For the record, I love City Waites.


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Subject: RE: curling lip & smirking
From: Lighter
Date: 05 Sep 09 - 11:55 AM

Yeah, it's all a matter of taste, but informed taste has a bit more going for it.


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Subject: RE: curling lip & smirking
From: SharonA
Date: 05 Sep 09 - 11:58 AM

If one sings "properly" (i.e. with erect posture, breath control, diction... all that stuff that voice teachers teach), then one's facial expression can become exaggerated in a way that has nothing to do with the subject of the song, and it can be distracting to the viewer. In the folk club I attend, there's a singer who has a lovely voice but is almost comical to watch because of her "classical" style. Sometimes she looks downright constipated.

It's ironic that, in an opera, one is required to act out the story of the song and yet, in order to project the voice, one's face must take on poses and expressions that may not be in keeping with the storyline. The singer must compensate for this in other ways (such as makeup, gestures, and expressive vocal inflections). IMO the greatest opera singers are the ones who can both sing well and act well while singing.

Same goes for folk singers IMO. Folk songs tell a story in one way or another, so a good folk singer must employ the techniques used by good storytellers -- not just facial expression but also vocal inflection and body movement. In addition, instrumentation provides a means of expression that carries the story along. A good folk singer should provide more than just accompaniment; he/she should make the instrument sing the song, in effect, through variations in volume, pitch, playing technique and so forth.


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Subject: RE: curling lip & smirking
From: Azizi
Date: 05 Sep 09 - 12:34 PM

I think it important that the ancient songs should be performed as near as possible to how they would have been originally.
-VirginiaTam

And there, in a nut shell, is the difference between African/African Diaspora singing and European and European Diaspora singing.

I know I'm generalizing, but for the most part, African/African Diaspora vocalists place a high value on interpreting a song, thereby making that song their own. In hip hip languaging, this is called "putting your flava into the mix".

But, that said, I understand that there's one school of thought in modern jazz (among Black musicians as well as non-Black musicians)a as to whether jazz artists should strictly play music that has already been composed or whether they should interprete it their way and (as we used to say "jazz it up"), though maybe "jazz it up" means play it faster.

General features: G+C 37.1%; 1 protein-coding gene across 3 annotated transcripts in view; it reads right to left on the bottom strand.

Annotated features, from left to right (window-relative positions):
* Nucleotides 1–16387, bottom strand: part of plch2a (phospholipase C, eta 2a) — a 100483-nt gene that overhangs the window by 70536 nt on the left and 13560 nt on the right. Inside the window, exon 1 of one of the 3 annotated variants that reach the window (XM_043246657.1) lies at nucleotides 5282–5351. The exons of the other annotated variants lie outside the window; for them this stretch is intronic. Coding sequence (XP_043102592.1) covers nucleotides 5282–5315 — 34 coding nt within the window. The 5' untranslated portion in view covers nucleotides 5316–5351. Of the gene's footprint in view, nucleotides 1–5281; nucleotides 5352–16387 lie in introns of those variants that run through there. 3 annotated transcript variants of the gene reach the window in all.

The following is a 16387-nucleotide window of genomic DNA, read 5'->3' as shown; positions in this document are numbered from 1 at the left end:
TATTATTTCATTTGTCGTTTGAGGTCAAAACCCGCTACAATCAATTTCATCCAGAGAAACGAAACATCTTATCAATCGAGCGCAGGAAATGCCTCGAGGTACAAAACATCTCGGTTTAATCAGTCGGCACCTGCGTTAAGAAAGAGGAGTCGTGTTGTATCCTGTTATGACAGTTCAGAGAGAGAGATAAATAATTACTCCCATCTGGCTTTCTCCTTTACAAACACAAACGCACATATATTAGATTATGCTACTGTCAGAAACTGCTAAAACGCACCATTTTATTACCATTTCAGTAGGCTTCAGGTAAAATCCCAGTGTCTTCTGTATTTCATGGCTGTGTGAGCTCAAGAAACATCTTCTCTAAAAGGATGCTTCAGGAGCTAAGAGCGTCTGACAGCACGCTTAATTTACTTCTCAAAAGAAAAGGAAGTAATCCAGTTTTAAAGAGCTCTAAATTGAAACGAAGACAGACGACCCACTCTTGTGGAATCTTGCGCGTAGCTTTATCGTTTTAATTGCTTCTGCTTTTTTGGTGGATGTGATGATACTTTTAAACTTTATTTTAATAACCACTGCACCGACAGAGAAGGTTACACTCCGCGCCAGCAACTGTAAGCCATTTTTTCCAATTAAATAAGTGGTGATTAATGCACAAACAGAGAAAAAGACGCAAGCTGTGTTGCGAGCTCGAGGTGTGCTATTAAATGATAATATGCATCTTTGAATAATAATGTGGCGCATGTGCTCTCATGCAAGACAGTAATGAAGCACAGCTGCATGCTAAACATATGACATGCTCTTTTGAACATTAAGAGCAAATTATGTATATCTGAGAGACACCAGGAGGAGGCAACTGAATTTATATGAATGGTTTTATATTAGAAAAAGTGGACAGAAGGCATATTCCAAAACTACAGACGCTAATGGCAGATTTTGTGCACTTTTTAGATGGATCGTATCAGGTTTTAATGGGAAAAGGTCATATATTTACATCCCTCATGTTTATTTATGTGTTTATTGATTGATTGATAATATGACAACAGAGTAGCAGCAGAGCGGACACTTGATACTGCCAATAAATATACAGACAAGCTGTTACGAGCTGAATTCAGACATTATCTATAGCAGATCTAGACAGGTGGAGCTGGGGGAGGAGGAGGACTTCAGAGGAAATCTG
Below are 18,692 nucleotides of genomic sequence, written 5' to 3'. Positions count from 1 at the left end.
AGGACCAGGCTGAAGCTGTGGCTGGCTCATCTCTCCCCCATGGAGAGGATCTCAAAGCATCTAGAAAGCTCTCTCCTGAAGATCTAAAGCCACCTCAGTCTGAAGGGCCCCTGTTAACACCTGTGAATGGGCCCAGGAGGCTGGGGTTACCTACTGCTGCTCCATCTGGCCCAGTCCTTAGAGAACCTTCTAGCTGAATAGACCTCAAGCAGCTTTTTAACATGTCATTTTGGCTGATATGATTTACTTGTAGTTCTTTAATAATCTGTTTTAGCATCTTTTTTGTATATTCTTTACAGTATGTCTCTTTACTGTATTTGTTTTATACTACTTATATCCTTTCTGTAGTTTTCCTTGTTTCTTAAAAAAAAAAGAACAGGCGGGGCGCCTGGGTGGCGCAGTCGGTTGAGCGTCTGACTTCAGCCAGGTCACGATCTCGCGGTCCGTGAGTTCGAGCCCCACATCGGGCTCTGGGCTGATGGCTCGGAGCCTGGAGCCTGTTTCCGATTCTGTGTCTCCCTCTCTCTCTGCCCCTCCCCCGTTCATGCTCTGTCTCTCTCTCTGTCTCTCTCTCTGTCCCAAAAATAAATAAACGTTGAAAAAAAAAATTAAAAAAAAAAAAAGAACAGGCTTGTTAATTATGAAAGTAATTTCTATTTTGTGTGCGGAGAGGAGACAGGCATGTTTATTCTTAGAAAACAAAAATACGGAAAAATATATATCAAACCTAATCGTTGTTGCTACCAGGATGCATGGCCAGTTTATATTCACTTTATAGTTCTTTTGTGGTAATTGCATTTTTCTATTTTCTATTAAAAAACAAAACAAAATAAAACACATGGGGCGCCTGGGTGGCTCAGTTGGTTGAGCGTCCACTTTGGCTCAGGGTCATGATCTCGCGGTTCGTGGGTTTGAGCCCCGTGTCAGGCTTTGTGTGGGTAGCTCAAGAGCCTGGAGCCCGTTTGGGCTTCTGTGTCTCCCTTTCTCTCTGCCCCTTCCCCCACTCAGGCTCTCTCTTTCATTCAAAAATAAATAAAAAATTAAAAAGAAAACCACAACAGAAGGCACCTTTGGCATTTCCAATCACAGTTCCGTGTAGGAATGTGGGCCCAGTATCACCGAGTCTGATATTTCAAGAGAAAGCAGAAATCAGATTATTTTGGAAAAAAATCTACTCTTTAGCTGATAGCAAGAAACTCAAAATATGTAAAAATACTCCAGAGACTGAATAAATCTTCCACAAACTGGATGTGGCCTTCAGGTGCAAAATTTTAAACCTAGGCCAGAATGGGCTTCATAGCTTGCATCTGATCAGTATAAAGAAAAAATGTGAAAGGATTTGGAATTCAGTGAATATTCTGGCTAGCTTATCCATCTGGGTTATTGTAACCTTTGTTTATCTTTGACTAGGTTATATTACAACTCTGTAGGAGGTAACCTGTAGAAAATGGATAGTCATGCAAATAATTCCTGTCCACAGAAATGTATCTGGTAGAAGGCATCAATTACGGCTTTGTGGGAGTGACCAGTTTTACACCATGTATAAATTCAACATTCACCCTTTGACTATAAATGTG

The concept of the "remix" in hip-hop" and other music is all about having another version of the "original" song...
   
[I understand that my comment has very little to do with the thread's topic about vocalists making "exaggerated vocal and facial expressions". But I wanted to share these thoughts anyway.]


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Subject: RE: curling lip & smirking
From: wysiwyg
Date: 05 Sep 09 - 12:59 PM

Any excuse to knock a performer will do if one is looking for it.

~S~


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Subject: RE: curling lip & smirking
From: Smokey.
Date: 05 Sep 09 - 01:23 PM

It never did Elvis any harm. I think people should perform how they like - let those who are without sin, etc.

Besides, they've banned smirking in pubs.


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Subject: RE: curling lip & smirking
From: VirginiaTam
Date: 05 Sep 09 - 01:51 PM

And opera singers! When my daughter Andie studied vocal performance at Uni, there was time dedicated to facial expression while performing.

It was at least as frustrating to her as trying to make the glottal ich sound when she was singing German. That near drove me crazy. The stamping foot high pitched wailing conniption fit we all suffered when she messed up that little syllable.


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Subject: RE: curling lip & smirking
From: McGrath of Harlow
Date: 05 Sep 09 - 02:39 PM

There's a difference of emphasis between storytelling and acting. The two skills overlap, but a storyteller is a narrator, as well as presenting the characters.

Traditional songs seem to be more about telling a story. With more modern songs it may well be that it's more a matter of acting a part. And quite often listeners can get confused when they take it that the singer is representing themselves, rather than a character.